With few exceptions, urban high schools that serve high proportions of low-income and minority youth are failing to meet the academic needs of their students, according to a new study released by the Rennie Center for Education Research and Policy at MassINC. Using a range of indicators, some of which include: attendance rates, drop-out rates, college plan data, and MCAS scores, Head of the Class: Characteristics of Higher Performing Urban High Schools in Massachusetts identifies just one Bay State high school as "high performing:" University Park Campus School in Worcester.
The report identifies eight other non-selective urban high schools that are on the road to success in helping their students achieve at high levels (the study's parameters were 50% minority and 45% low-income). The eight schools are:
- Academy of the Pacific Rim, Hyde Park, Boston
- Lynn Classical High School, Lynn
- Accelerated Learning Lab School (ALL), Worcester
- Media & Technology Charter High School (MATCH), Boston
- Boston Arts Academy, Boston
- Sabis International Charter School, Springfield
- Fenway High School, Boston
- Somerville High School, Somerville
The report details five common practices that were found across all nine schools:
- High standards and expectations: Administrators communicate high standards and expectations for students and teachers;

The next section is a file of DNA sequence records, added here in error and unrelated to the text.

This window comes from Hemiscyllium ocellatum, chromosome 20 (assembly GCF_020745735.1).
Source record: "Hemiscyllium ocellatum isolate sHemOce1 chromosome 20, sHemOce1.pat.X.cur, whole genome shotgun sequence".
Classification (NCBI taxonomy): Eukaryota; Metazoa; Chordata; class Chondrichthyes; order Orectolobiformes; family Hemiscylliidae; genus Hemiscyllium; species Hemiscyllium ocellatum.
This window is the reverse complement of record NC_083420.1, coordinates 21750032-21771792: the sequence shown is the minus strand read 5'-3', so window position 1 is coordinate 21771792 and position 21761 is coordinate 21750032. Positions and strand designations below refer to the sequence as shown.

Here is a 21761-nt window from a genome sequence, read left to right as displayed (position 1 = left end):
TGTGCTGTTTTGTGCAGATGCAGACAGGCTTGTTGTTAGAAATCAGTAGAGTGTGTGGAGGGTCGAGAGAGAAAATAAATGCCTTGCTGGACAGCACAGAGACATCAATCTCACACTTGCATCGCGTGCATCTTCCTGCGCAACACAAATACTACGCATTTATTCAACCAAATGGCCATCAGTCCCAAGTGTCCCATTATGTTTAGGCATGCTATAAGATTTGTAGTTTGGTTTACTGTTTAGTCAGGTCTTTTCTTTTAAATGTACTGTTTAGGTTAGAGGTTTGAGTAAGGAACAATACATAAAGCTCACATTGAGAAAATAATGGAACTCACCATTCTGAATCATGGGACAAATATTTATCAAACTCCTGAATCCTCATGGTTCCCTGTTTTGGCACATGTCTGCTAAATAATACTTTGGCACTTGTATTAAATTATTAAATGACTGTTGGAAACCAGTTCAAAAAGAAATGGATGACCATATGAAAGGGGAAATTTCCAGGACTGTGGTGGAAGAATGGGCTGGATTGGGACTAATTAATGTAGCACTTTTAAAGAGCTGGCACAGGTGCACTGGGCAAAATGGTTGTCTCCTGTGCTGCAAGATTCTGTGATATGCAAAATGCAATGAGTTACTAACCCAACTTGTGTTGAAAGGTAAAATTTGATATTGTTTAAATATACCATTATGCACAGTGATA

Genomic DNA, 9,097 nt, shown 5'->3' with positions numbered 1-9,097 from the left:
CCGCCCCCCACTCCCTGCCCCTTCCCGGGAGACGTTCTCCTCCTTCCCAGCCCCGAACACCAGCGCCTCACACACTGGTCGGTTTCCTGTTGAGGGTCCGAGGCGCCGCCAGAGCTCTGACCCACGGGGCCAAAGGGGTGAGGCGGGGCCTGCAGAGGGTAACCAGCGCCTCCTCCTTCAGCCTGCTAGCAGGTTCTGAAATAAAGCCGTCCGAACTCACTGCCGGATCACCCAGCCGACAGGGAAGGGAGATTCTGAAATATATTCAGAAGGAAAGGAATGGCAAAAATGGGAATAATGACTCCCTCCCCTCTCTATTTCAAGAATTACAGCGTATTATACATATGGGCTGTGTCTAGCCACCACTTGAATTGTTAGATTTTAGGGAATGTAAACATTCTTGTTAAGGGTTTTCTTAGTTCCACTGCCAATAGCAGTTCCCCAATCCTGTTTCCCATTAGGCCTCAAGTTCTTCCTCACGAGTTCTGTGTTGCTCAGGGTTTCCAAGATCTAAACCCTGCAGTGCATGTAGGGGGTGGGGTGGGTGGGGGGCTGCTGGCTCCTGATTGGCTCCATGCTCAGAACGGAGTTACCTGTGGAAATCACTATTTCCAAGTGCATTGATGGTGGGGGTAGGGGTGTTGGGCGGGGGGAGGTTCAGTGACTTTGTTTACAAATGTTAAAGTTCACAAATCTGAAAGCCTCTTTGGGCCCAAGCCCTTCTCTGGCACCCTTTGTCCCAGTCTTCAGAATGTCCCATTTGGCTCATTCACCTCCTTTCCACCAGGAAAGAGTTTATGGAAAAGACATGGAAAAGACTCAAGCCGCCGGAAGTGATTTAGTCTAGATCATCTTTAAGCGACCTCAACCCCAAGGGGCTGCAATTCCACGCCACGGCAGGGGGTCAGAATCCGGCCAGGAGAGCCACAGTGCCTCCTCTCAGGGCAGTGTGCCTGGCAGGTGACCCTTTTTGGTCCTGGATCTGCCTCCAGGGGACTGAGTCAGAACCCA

- A culture of personalization: Each school has been able to develop a culture that personalizes instruction, while offering significant supports for teachers and students;
- Small learning communities: Size is critical to students and teachers forming strong, trusting relationships, and the ability of teachers to respond to student needs;
- Data-driven curricula: These schools respond to data on student performance - including those that put a heightened focus on math and literacy; and
- Strong community relationships: Parents, corporate partners, and higher education institutions provide important supports.
The small number of schools identified in the report points to the existence of a persistent and far-reaching achievement gap, despite the important gains made in student learning since the Massachusetts Education Reform Act was passed in 1993. Educators and policymakers concerned about achieving high standards for all students in the Commonwealth need to attend to this stark disparity with urgency.